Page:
Millions of children and adults are victims of one of the vilest of crimes, human trafficking. Between 2010 and 2012 alone, trafficked victims holding citizenship from 152 different countries were found in 124 countries. Thankfully, there is a growing number of people determined to stamp out this deplorable practice, and some have taken the fight to the skies.
We speak with Sarah-Jane Prew, editor of cabinsafetyupdate.com, a website focused on disseminating information about passenger and crew safety in the skies. She recently underwent training on Human Trafficking Awareness in Houston, Texas, under the auspices of the United Nations Office of Drugs and Crime (UNODC) in collaboration with Airline Ambassadors International, a US-based non-profit.
Tell us a bit about yourself and your background.
SJP: I’ve worked in aviation security and cabin safety for 20 years. I work as an advisor and consultant. I run aviation security and safety events and provide training to airlines. In addition, I work for Crimestoppers (a UK-based non-profit that works directly with law enforcement to locate criminals) as part of their human trafficking prevention effort.
How long has cabinsafetyupdate.com been in existence and what is it primarily about?
SJP: Cabin Safety Update has been a print publication since 1995, distributed globally to airlines, industry players, regulators, academics and trainers. It is a resource for professional airline safety personnel wanting to keep abreast of information on passenger and crew safety in the skies. We went digital in June 2016.
Tell us about the Human Trafficking Awareness training. What did you learn?
SJP: I was already involved with the human trafficking effort through Crimestoppers UK, so I just brought the two elements together: aviation and law enforcement. Airline Ambassadors spoke at one of the security events that I ran and subsequently had me attend the UNODC training in Human Trafficking Awareness in Houston this January.
The training involves learning to spot the signs of people involved in trafficking, whether victim or perpetrator. For example, looking out for travelers inappropriately dressed for the route they’re travelling. They might show signs of being undernourished, or perhaps unusually nervous. There could be groups of people who don’t look like a family, yet seem to be being controlled by an individual. It is about awareness of the signs and how to deal with them; how to interact to find out more and (if still suspicious) who to report it to.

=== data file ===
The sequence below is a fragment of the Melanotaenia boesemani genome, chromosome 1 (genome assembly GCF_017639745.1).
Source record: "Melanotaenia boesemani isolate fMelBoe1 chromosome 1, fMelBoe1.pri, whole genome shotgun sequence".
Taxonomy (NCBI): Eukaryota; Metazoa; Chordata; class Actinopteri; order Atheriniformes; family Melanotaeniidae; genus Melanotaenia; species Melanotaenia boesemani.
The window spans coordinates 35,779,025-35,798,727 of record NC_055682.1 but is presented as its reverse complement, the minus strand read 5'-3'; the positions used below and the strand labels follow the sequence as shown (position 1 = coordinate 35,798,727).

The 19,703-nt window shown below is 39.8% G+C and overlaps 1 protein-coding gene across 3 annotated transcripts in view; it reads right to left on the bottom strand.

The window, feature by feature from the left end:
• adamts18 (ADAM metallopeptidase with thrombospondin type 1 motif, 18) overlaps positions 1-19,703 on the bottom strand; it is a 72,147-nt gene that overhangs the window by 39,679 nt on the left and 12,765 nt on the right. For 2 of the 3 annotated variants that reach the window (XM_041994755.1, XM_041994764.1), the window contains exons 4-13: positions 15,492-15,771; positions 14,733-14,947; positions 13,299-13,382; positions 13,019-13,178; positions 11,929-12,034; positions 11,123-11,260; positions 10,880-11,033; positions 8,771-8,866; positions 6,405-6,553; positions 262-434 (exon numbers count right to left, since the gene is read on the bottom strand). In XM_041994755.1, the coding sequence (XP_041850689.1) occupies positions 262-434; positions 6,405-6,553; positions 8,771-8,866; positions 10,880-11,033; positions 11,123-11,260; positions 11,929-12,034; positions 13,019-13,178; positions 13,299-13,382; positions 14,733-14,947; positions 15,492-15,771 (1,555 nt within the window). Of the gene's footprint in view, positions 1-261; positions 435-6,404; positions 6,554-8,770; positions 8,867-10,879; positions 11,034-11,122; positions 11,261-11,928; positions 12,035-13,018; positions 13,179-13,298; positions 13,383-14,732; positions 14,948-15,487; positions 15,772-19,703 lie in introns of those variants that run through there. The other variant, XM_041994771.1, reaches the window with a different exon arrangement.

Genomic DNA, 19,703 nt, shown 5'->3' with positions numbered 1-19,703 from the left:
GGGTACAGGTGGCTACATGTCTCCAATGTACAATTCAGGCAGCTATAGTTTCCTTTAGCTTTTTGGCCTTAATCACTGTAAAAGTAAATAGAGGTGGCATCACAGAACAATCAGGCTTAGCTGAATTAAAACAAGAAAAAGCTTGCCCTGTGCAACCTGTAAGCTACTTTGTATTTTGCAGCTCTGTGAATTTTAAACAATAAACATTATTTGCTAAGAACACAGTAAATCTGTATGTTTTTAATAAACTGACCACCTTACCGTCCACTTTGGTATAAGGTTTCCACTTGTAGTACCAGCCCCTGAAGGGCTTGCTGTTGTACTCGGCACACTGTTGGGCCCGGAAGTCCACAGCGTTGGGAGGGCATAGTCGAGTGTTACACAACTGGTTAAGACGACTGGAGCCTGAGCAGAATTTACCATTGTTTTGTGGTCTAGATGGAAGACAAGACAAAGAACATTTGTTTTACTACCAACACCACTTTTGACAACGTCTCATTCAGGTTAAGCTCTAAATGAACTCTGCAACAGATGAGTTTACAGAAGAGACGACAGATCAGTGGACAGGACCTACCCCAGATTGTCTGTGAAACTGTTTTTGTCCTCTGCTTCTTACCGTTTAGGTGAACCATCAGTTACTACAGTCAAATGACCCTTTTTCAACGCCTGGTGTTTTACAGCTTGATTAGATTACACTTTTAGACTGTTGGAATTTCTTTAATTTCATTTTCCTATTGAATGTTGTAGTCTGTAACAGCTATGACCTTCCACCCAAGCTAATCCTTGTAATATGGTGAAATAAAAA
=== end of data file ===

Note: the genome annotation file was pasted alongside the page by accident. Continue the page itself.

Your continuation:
Airline crews have an ideal opportunity to observe passengers. If they do have suspicions they can report those back to the ground and then law enforcement can meet the aircraft.
Do you think the travelling public can be co-opted into this fight?
SJP: The infrastructure has to be in place. You’ve got to get the right people talking to each other, at the right level. One of my aims is making law enforcement understand how aviation can fit in and help the effort.
[The] majority of people don’t realize that this is happening, so first it is an education process (that trafficking is happening). Secondly, it is an awareness and ‘spot the signs’ process. It’s a three-pronged approach: response on the ground (law enforcement), the airline (crew) then airport personnel and passengers.
If a passenger observes what he or she believes may be a trafficked child, what is the immediate next step? Alerting crew, who will then alert law enforcement? Or should the passenger immediately alert law enforcement?
SJP: A passenger should alert crew who should have a system in place to alert law enforcement. At an airport they could alert border controls – for example, Border Force in the UK.
Should a passenger ever approach the adult traveling with a child who they suspect may be a victim of trafficking?
SJP: No, passengers should not approach anyone they suspect – hand it to over to authorities.
SJP: Yes Airline Ambassadors are the main organisation to mention – they do great work in the USA and are branching out worldwide – I have been over to the US to undertake their training with the UNODC and hope incorporate their work into the UK.
Flight attendant Shelia Fedrick was recently celebrated for her work in rescuing a trafficked teen (link here). Do you believe flight crews are being adequately trained to spot trafficking; are any regions of the world – or indeed airlines – exemplary in this regard?
SJP: Unfortunately airlines are not always doing enough to train the awareness to crews. The FAA mandated this training in July 2016 – other nations have not yet done so, including the UK.
Mark Kathurima’s passion for aircraft began at the age of 12. Remaining true to his passion, he became an aerospace engineer and spent 11 years in the airline industry. Mark has a keen interest in aircraft cabins and the passenger end-to-end journey and was at the forefront of aircraft configurations and cabin redesigns when he worked for a major carrier. He is also an accomplished professional photographer and an avid traveller.